History suggests that Egypt’s troubles are about to get a whole lot worse.
Even the EU foreign policy chief, Catherine Ashton, a normally cautious observer, remarked: “I urge all sides to rapidly return to the democratic process, including the holding of free and fair presidential and parliamentary elections.” This statement implies that "all sides" had departed from the democratic process, rather than that the military-judicial establishment carried out a coup against a democratically elected government.
Not only did the Egyptian coup take place with the barely disguised support of the US government and its Western allies, but it also achieved something quite remarkable in the contemporary diplomacy of the Middle East: it produced a united response from both the Bashar al-Assad regime in Syria and the regimes of Saudi Arabia, the UAE, and Qatar, all of whom congratulated the Egyptian people on their achievement.
To understand why a military coup — usually such a destabilising and threatening event — could occur without even being acknowledged as such, it may be helpful to analyse the Egyptian coup with relation to the Turkish experience of military-civilian relations.
Military Rule vs. Islamic Democracy
Of all the unrest that has occurred in the Middle East since Mohammed Bouazizi’s self-immolation in December 2010, two particular episodes stand out from the rest and draw comparison. They are the protests of the Tamarod (Rebel) movement in Egypt that led to the military coup of July 3, and the protests in Turkish cities a month earlier.
What sets these two events apart is that the focus of the anger was a democratically elected, moderately Islamist government, rather than an autocratic regime. In both cases, protests were dominated by an urban, Westernised, secular population that has traditionally controlled key aspects of state building, specifically the military, judiciary, media, and bureaucracy.
In Egypt, the protests have been led by members of the Tamarod movement, which has support from Kefaya, the National Salvation Front, and the April 6 Youth Movement. It is predominantly young, urban, secular, and comparatively Westernised. According to a poll carried out by Zogby Research Services, the organised opposition to the Morsi government is majority anti-political Islam, with 67% seeing Morsi’s election victory as a setback for Egypt. This opposition is concentrated in urban and tourist centres.
Likewise, in Turkey, the protests were led by a young, urban, Westernised population that termed themselves “libertarian” in a survey conducted by academics at Istanbul’s Bilgi University. A total of 64.5% of respondents defined themselves as “secular”, 63.6% were aged between 19-30, and the protests were confined to major urban centres.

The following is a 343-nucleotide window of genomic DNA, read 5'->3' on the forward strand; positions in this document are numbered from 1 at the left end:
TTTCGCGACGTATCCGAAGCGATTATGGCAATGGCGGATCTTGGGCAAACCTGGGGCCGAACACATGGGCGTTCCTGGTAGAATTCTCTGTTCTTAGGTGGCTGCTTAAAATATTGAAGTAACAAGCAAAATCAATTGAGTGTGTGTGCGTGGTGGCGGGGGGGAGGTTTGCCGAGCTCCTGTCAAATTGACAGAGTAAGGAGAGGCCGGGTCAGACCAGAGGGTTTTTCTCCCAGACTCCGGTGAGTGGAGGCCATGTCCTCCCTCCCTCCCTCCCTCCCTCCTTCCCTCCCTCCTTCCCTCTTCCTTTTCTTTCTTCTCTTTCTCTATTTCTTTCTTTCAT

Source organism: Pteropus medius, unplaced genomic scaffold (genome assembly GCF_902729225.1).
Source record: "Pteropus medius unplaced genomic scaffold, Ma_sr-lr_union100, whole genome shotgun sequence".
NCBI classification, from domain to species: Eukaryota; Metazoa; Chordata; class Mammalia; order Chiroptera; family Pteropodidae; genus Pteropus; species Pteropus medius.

A fundamental — if initially surprising — element of the Egyptian coup has been the active support of the protest movement for military intervention. Considering the role that the military has played in establishing and maintaining successive dictatorships in Egypt for over half a century, this may seem a strange desire for an apparently liberal protest movement.
However, the desire of an urban, Westernised, secular elite for the military to protect their vision of the state leads to a situation, whereby military coups are not only accepted and welcomed, but are not even acknowledged as having occurred. The process becomes so embedded as to be submerged under layers of linguistic and intellectual denial.
In such a case, it can be claimed as leading Egyptian author Ahdaf Soueif did on BBC Radio 4’s The World at One programme, that, “this is not a coup.” Such a surreal situation bears comparison with the events of 1997 in Turkey, in which a military coup took place that became known as the "postmodern coup" or the "coup by memorandum".
It was termed "postmodern" for the fact that, in many ways, it appeared not to happen at all. There was no recourse by the military to outright coercion. Instead, a group of generals submitted their complaints to the government by way of a memorandum, which Necmettin Erbakan, Turkey first Islamist prime minister, was forced to sign. Following the issuing of the memorandum, which included anti-Islamic measures such as the banning of headscarves in universities, Erbakan was forced to step down and his political party was banned.
This was the last of a series of four coups spanning less than 40 years. The preceding three — in 1960, 1971, and 1980 — were all more traditional affairs in which the military took control by force and became the active rulers of the state without the façade of civilian political representation.
Building Civil Strengthsurvey of the protesters of Taksim Square, conducted by academics at Istanbul’s Bilgi University, it was found that while 92.1% did not vote for the AKP, only 6% of those polled said they would support a military takeover. This is real progress in a country where the same constituency would have reacted in a far more Egyptian way only a decade or so earlier.
Democracy For All